Generation Next is modeled on Cincinnati’s STRIVE initiative, which is one of a limited number of large-scale interventions to deliver meaningful, sustainable change in public schools. In its first five years, the Ohio collaborative increased kindergarten readiness in Cincinnati and northern Kentucky by 9 percent, high school graduation by 11 percent and college enrollment by 10 percent.
The Twin Cities became the eighth site in what is now a 63-community network, and the local collaboration’s high-profile leaders include such notables as General Mills VP Kim Nelson and University of Minnesota President Eric Kaler.
The effort flew more or less under the radar, however, until Rybak’s hiring. His charisma and high profile lent the effort some badly needed visibility.
Rybak likes to use the analogy of a logjam. As more and more logs come down a river, they start to jam up. If you try to clear them all at once, the energy that delivered them downstream starts to work against itself and the knot gets tighter.
“You need someone who can come along and pick six key logs,” says Rybak. “Then things start flowing again and the energy works in the right way.”
An example: The effort’s data committee — made up of a Who’s Who of local education researchers — concluded that they needed to collect and analyze data on social-emotional learning.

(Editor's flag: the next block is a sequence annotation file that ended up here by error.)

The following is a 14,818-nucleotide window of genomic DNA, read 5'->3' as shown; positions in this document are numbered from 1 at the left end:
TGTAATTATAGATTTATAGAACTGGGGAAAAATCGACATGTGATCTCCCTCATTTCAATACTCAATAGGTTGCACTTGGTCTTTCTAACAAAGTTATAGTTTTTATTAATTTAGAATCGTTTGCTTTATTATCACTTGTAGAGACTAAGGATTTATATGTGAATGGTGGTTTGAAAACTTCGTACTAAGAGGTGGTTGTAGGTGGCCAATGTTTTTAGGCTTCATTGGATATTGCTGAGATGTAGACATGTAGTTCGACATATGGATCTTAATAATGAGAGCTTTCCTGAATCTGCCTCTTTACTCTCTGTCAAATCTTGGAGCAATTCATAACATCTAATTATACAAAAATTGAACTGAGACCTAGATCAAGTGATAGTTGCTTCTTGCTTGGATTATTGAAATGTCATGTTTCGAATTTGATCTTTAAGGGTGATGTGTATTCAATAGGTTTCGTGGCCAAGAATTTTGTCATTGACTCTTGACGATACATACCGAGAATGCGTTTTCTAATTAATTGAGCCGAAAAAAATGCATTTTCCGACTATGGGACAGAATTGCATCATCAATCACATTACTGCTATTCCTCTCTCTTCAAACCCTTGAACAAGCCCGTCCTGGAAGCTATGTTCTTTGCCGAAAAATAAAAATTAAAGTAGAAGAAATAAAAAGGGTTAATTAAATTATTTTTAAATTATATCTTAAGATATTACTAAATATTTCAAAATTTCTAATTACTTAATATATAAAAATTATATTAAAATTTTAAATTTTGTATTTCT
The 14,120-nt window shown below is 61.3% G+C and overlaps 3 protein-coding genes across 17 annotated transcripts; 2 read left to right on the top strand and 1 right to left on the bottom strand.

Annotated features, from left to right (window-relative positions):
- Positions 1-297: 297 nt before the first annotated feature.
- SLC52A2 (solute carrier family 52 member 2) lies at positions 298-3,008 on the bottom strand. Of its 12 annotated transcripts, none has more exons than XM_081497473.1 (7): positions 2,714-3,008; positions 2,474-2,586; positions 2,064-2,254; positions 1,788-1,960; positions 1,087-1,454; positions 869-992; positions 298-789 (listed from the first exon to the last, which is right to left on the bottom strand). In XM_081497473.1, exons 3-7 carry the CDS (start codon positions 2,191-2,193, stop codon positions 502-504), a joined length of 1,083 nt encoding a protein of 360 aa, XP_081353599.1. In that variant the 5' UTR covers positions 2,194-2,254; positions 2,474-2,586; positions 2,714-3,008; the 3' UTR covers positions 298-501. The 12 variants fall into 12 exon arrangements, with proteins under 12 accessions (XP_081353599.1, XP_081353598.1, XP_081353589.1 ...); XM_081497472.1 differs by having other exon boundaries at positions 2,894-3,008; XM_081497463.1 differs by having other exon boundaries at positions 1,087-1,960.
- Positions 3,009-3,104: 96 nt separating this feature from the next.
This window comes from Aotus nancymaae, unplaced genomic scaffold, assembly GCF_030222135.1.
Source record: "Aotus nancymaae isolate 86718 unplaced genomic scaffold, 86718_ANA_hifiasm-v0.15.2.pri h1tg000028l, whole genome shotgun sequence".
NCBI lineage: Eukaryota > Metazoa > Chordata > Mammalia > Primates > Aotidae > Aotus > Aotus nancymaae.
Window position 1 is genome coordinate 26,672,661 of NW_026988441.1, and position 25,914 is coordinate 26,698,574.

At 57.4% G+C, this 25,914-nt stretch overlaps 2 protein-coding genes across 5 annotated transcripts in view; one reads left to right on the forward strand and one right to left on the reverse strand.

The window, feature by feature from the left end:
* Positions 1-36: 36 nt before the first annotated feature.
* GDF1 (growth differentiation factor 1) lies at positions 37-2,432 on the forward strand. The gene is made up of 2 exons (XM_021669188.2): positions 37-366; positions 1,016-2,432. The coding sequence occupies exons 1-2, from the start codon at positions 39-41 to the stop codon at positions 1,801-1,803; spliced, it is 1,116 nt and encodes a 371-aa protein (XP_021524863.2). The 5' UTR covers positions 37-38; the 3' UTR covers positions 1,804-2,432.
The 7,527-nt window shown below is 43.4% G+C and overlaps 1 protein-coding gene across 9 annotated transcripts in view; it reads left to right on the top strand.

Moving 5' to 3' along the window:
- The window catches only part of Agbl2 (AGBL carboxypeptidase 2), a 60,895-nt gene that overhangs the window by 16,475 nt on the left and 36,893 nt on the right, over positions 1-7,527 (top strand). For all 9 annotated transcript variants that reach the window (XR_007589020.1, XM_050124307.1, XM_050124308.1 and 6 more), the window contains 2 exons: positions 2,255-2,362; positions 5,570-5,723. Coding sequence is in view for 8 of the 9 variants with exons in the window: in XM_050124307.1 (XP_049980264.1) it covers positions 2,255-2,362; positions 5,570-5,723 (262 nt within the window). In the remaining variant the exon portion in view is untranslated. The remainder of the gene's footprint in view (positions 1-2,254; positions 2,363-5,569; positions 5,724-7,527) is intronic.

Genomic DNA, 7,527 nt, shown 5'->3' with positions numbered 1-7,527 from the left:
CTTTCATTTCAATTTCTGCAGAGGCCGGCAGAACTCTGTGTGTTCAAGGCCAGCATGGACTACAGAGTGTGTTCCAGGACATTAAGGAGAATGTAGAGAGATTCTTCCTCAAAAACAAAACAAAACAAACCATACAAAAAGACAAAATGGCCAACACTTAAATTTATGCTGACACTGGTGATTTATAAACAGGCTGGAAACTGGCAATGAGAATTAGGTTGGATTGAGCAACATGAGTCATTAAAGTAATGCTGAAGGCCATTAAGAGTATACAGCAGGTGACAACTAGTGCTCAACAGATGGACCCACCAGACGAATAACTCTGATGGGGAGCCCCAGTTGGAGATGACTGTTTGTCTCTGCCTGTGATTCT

The group partially funded data positions in both the St. Paul and Minneapolis districts to collect the relevant information. From that came some striking information. Predictably, the St. Paul numbers show drop-offs in skills between grades 5 and 8 in students’ commitment to learning and social competence, and especially in positive identity, with scant rebounds as those students move into high school.
But the data also found that social-emotional learning does not drop for all racial and ethnic groups. Commitment to learning actually increases among Asian, Hmong, black and Somali students. And Somali students do not experience the same dip as others in positive identity and social competence.
“The element of race in here really made it compelling,” explains Rybak. “It’s not just an issue of an isolated community of color over here and white kids over there.
“This goes to how we value kids. If you want your kid in a classroom with kids who value learning, you want them in a class with Somalis.”